According to a review from 2004, published in The Lancet, the various forms of counselling and psychological help are not only more effective than pills at tackling chronic insomnia – they are also, inevitably, far safer. But in the UK, for instance, good therapeutic help can be hard to find on the National Health Service. As a consequence, over 16 million prescriptions for what are called hypnotic (sleeping) and anxiolytic (anxiety-reducing) drugs were written out in 2004, at a cost of £37 million.
Taking drugs for sleeping problems and anxiety is very dangerous. While this route has place in a short-term crisis when you’re completely stressed out and need to sleep, most drugs on offer end up creating dependency if you take them for anything longer than a week. Combinations of nutrients, herbs and lifestyle changes are likely to be as effective, but without the downsides. These should be the first resort, not the last, if you are feeling stressed or anxious, or can’t sleep.
There are a number of routes you can take to vanquish anxiety and sleeplessness. Although it’s safe to combine behavioural techniques such as sleep hygiene with, say, taking GABA, it’s best to avoid taking all of the substances below in combination. For example, take either melatonin or 5-HTP or tryptophan, possibly with some GABA or Valerian, but not all of them together.
Find the right kind of psychotherapy, especially cognitive behavioural therapy.
Take 500mg of GABA an hour before bed. (Be aware that GABA is not available in the UK.) Don’t combine with drugs that target GABA, such as most sleeping pills, unless under the guidance of a health professional.
Take 3 to 6mg melatonin before bed; it’s available on prescription. OR take 100 to 200mg 5-HTP, or 2 to 4g of L-tryptophan, both one hour before bed with a light Carbohydrates are the primary source of energy for the body as they can be broken down into glucose (sugar) more readily than either protein or… snack. Don’t combine 5-HTP with anti-depressants unless under the guidance of a health professional.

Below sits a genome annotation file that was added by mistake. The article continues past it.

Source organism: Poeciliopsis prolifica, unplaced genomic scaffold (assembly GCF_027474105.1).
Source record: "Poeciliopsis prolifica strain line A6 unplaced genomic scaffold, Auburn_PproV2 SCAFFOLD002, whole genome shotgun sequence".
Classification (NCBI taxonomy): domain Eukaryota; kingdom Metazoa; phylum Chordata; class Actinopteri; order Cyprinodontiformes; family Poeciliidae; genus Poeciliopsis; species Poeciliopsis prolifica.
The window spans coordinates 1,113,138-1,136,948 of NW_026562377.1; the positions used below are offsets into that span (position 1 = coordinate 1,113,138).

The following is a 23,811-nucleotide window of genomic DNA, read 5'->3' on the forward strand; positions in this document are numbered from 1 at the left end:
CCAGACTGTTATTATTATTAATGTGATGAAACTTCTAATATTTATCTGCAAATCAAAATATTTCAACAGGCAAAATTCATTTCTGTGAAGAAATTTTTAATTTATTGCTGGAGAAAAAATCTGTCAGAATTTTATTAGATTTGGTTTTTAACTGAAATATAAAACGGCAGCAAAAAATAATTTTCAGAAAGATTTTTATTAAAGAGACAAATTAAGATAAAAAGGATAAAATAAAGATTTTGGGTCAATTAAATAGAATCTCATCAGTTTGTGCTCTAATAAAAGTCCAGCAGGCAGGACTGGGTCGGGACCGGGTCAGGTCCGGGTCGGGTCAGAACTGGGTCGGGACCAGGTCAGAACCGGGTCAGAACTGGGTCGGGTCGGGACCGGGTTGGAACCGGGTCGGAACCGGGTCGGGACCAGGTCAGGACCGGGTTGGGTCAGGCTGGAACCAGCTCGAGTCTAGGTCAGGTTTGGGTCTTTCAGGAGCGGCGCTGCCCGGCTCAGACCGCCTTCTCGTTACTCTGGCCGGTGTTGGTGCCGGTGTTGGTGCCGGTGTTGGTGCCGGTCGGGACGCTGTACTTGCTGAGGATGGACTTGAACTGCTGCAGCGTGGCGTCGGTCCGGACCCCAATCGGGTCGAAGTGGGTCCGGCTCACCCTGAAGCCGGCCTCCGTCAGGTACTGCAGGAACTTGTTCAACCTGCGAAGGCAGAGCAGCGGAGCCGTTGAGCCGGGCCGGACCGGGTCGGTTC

Practise sleep ‘hygiene’ (See Food is Better Medicine Than Drugs) and exercise regularly.
Eat more green leafy vegetables, nuts and seeds to ensure you’re getting enough What it does: Strengthens bones and teeth, promotes healthy muscles by helping them to relax, also important for PMS, important for heart muscles and nervous…, and consider supplementing 300mg of magnesium in the evening with or without What it does: Promotes a healthy heart, clots blood, promotes healthy nerves, contracts muscles, improves skin, bone and dental health, relieves aching muscles and bones,… (500mg).
Consider taking valerian, hops, passion flower, St John’s wort or a ‘sleep formula’ combining several of them. Choose a standardised extract or tincture and follow the dosage instructions.
Avoid sugar and caffeine and minimise your intake of alcohol. Don’t combine alcohol with sleeping pills or anti-anxiety medication.
Dig deeper by reading Food is Better Medicine Than Drugs for all the evidence to support this approach, and its comparitive effectiveness and safety compared to the conventional treatment of anxiety and insomnia. Also read Beat Stress and Fatigue by Patrick Holford.
Working with Your Doctor
Many of the recommendations we have made above are easy for you to put into action. You may wish to work with a nutritional therapist who can devise a more personalised plan of action and support you through the process.
If you are currently taking sleeping pills, and have some level of dependence, it is extremely important to enrol your doctor’s support to help you come off gradually. Most sleeping pills create ‘down-regulation’ to GABA, which means you become less responsive to the body’s own natural relaxant GABA, the net consequence being rebound anxiety when you reduce the dose. The body can ‘up-regulate’, making you more sensitive to your own relaxing GABA, but this takes time: hence the need to reduce the dose gradually.